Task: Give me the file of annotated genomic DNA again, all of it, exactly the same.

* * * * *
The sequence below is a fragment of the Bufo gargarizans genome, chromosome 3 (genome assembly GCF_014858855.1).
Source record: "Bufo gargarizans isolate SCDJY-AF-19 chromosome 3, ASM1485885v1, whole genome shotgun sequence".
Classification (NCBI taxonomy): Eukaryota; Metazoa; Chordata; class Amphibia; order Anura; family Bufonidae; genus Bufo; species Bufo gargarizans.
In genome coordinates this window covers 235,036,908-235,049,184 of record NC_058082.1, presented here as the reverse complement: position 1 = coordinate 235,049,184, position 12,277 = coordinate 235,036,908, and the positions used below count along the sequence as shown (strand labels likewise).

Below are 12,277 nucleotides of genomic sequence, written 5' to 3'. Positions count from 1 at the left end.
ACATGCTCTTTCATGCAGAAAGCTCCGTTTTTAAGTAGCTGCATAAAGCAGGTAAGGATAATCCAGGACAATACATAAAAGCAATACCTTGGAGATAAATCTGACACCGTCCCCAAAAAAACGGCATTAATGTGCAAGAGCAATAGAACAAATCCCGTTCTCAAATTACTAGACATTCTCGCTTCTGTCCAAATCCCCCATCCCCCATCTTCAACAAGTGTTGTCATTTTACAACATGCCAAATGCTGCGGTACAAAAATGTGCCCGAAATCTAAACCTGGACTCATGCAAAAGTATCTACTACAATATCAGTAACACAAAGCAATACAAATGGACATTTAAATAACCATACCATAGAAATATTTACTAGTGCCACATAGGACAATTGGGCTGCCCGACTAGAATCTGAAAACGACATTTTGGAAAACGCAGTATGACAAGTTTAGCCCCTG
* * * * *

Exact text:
The sequence below is a fragment of the Bufo gargarizans genome, chromosome 3 (genome assembly GCF_014858855.1).
Source record: "Bufo gargarizans isolate SCDJY-AF-19 chromosome 3, ASM1485885v1, whole genome shotgun sequence".
Classification (NCBI taxonomy): Eukaryota; Metazoa; Chordata; class Amphibia; order Anura; family Bufonidae; genus Bufo; species Bufo gargarizans.
In genome coordinates this window covers 235,036,908-235,049,184 of record NC_058082.1, presented here as the reverse complement: position 1 = coordinate 235,049,184, position 12,277 = coordinate 235,036,908, and the positions used below count along the sequence as shown (strand labels likewise).

Below are 12,277 nucleotides of genomic sequence, written 5' to 3'. Positions count from 1 at the left end.
ACATGCTCTTTCATGCAGAAAGCTCCGTTTTTAAGTAGCTGCATAAAGCAGGTAAGGATAATCCAGGACAATACATAAAAGCAATACCTTGGAGATAAATCTGACACCGTCCCCAAAAAAACGGCATTAATGTGCAAGAGCAATAGAACAAATCCCGTTCTCAAATTACTAGACATTCTCGCTTCTGTCCAAATCCCCCATCCCCCATCTTCAACAAGTGTTGTCATTTTACAACATGCCAAATGCTGCGGTACAAAAATGTGCCCGAAATCTAAACCTGGACTCATGCAAAAGTATCTACTACAATATCAGTAACACAAAGCAATACAAATGGACATTTAAATAACCATACCATAGAAATATTTACTAGTGCCACATAGGACAATTGGGCTGCCCGACTAGAATCTGAAAACGACATTTTGGAAAACGCAGTATGACAAGTTTAGCCCCTG